Improved hospital safety incident reporting begins with medical residents

A research interest in understanding how to encourage employees to report unsafe work conditions has led to important findings aimed at ultimately improving safety incident reporting procedures in hospitals.

Rangaraj Ramanujam, Associate Professor of Management at Vanderbilt's Owen Graduate School of Management, co-authored a recent study focusing on medical residents -- doctors fresh out of medical school and beginning their training. The findings showed that while medical residents report errors at a fairly low rate, even enacting a series of simple steps may help increase their rates of incident reporting.

The key to involving more residents in the process of improving patient safety is additional academic training to emphasize and encourage engagement in incident reporting, Ramanujam said. The study was conducted at a major medical center in the Midwest.

"When I started asking questions about medical error reporting among doctors, I discovered that the best way to understand the cultural norms is to go back to their early training," Ramanujam said.

"Physicians are highly professionally socialized. Their early training tends to have lasting effects on their attitudes and behaviors later in their careers," he said. So it made sense to look for early patterns.   

Although Ramanujam's prior research focused on error reporting in many industries, including financial services, there are few places where error reporting is more critical than hospitals -- from a cost-saving, patient safety and patient outcome standpoint.

"Incident reporting is typically a voluntary activity, which is not required in the formal job description. Questions such as when and why employees choose to go beyond the call of duty and report incidents are conceptually interesting. But even more, these questions have great practical significance in settings such as hospitals where incidents can have life-or-death consequences. Therefore, in this research I am especially interested in developing interventions or changes to get residents, and ultimately physicians, more involved with incident reporting," he said. "It's not a formal part of your job, yet if you want the organization to be safe, you want to encourage employees to do this."

As Ramanujam and his co-author, Dr. Lia Logio of Indiana University School of Medicine, prepared to launch their study, they found little previous data on error reporting among residents and sparse institutional training, other than a few safety classes.

Most medical residents did not know the basic procedures for submitting incident reports in the hospitals where they undergo training, the research showed. Moreover, even the residents who knew about reporting procedures reported incidents only infrequently. These findings were surprising, Ramanujam said, because a number of previous studies by other researchers discovered that mistakes and unsafe conditions occur regularly in hospital settings. So, anyone with even minimal experience, including a resident, would almost certainly encounter situations that warrant incident reporting.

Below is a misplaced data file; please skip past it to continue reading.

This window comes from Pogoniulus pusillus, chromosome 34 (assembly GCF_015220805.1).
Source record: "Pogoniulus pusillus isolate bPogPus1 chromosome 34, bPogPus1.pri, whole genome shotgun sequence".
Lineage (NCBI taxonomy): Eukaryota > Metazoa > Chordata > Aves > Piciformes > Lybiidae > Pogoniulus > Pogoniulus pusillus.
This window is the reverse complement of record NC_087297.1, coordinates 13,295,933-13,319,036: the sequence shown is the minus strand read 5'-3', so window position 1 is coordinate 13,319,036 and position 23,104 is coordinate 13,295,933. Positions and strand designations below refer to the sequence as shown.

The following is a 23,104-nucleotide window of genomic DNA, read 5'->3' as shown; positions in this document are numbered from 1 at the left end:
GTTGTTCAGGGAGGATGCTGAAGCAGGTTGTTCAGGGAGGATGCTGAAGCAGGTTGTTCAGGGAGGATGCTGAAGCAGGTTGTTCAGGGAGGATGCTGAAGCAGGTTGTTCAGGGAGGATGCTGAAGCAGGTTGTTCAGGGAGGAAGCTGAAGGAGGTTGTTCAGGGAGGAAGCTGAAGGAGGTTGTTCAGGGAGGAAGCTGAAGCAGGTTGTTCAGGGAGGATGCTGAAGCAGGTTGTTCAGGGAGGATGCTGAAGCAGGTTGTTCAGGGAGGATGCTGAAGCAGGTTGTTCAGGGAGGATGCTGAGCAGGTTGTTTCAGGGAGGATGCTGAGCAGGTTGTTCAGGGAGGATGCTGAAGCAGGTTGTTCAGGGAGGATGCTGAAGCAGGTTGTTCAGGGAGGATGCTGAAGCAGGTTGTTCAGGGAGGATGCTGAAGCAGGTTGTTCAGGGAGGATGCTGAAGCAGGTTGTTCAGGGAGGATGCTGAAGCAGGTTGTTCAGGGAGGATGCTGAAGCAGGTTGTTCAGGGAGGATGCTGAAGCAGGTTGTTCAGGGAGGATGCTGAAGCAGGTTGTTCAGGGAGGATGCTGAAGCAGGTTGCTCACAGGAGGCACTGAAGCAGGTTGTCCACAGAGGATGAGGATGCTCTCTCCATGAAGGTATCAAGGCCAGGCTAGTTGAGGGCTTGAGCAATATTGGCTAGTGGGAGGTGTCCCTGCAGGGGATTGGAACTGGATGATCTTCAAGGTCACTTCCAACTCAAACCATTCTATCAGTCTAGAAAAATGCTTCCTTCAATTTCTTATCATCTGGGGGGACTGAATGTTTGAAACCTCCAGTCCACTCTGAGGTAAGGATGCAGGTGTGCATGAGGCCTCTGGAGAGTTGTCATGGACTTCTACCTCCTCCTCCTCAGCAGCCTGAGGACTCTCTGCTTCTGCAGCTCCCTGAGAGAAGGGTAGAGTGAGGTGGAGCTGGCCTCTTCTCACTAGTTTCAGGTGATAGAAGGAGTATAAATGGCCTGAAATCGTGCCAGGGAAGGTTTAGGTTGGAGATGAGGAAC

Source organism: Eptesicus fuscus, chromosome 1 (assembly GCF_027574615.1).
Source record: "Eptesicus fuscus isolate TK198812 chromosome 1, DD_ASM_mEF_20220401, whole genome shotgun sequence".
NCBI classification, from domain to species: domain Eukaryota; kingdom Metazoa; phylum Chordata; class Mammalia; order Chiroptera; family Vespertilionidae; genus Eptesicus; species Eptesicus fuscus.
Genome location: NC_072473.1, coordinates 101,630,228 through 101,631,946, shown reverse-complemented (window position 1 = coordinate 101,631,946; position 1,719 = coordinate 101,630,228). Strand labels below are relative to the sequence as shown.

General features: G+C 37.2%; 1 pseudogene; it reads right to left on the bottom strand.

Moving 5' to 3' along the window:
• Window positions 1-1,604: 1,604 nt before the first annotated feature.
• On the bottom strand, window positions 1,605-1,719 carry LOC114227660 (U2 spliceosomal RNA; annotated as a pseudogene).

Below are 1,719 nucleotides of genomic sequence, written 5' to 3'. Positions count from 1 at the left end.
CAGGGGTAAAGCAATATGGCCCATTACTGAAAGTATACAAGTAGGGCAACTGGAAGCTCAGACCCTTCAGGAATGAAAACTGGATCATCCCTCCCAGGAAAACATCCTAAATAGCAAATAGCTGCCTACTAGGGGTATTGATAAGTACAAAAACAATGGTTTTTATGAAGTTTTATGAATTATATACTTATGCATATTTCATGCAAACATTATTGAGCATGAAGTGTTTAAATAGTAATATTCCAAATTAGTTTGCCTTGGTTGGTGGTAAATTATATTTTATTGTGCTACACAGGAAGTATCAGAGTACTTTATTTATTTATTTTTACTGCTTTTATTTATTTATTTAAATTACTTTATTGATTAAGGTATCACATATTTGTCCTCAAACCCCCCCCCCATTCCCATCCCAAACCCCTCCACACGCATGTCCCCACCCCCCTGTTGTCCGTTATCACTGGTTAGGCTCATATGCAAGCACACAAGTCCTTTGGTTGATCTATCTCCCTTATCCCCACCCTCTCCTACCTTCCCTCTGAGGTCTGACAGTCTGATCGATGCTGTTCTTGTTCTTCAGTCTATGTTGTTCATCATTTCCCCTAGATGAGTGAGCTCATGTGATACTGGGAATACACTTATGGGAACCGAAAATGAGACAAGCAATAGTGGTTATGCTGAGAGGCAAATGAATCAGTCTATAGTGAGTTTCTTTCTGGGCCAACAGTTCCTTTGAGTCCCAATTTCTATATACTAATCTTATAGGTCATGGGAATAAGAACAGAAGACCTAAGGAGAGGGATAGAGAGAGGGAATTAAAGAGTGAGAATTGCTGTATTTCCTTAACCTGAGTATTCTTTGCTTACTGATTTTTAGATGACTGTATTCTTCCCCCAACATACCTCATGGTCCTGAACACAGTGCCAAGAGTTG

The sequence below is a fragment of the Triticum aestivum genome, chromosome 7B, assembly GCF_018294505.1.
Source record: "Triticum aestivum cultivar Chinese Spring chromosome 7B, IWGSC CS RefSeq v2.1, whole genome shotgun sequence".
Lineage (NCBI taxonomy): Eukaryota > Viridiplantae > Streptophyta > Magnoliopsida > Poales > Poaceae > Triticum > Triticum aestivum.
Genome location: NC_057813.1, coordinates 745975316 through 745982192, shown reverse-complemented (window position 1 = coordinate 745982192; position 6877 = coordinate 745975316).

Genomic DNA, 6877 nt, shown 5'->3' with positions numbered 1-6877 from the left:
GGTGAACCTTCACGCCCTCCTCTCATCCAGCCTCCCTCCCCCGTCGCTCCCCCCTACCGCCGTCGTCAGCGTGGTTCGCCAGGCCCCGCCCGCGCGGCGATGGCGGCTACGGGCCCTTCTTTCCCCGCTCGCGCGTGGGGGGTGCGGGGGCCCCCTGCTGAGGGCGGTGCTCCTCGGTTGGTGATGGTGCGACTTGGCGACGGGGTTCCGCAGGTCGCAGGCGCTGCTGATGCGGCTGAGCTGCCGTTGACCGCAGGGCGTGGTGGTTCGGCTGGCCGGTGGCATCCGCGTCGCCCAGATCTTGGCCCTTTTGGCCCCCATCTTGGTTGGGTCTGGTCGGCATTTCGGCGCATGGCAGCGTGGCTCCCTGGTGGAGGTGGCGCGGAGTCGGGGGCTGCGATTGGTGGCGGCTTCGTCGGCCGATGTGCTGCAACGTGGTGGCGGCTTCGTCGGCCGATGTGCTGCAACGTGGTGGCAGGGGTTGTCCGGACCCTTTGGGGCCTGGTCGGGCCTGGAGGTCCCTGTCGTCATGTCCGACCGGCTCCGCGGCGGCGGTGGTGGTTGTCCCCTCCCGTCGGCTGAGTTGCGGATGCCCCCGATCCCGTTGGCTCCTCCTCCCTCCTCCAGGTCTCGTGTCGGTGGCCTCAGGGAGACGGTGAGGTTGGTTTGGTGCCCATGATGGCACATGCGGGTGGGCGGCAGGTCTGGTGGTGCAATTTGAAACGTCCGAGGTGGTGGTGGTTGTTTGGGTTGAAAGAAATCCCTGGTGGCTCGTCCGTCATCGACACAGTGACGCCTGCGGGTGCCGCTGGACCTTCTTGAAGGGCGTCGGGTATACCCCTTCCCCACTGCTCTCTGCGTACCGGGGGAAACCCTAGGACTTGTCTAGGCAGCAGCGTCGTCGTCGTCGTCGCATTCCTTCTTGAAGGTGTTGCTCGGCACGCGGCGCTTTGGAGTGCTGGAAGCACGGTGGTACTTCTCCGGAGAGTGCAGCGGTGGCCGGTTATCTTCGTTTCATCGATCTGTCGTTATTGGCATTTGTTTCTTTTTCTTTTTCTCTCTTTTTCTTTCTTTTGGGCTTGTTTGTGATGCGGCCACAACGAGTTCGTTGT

However, he noted that it is important to keep in mind that not all safety incidents are medical errors. Some are just deviations from normal procedure but still worthy of correction.

The research also showed that residents' reporting behaviors seem to be shaped by the culture of the different hospitals within the same academic center that the residents worked in during their rotational training. The researchers examined the incident reporting behaviors of 305 residents who had each worked in all five hospitals in the academic center. They learned that residents were more likely to have reported incidents in some hospitals than in others.

Each of the training hospitals played an important role in shaping residents' safety communication behaviors. Therefore, individual hospitals – not just the major academic center -- should encourage residents to report incidents and emphasize their role in improving the whole system, the researchers concluded.

On the positive side, the study reported that residents frequently discussed safety incidents with peers and some faculty on an informal basis, demonstrating awareness that even small incidents merit attention.

The study involved two online surveys of more than 900 medical residents and fellows as they rotated among five IUSM-affiliated hospitals, including a large community hospital; a university referral hospital with expertise in tertiary care; a well-known children's hospital; a VA hospital and a public county facility.

The study, the largest of its kind, is also one of the first to explore whether and how residents' reporting behaviors change as they move among hospitals. Ramanujam applauded IUSM's participation and desire to better understand and improve incident reporting among medical residents.

"The underlying goal for the study is to get at what can we do to train physicians to become more engaged from the get-go in the process of continuous improvement in patient safety," he said.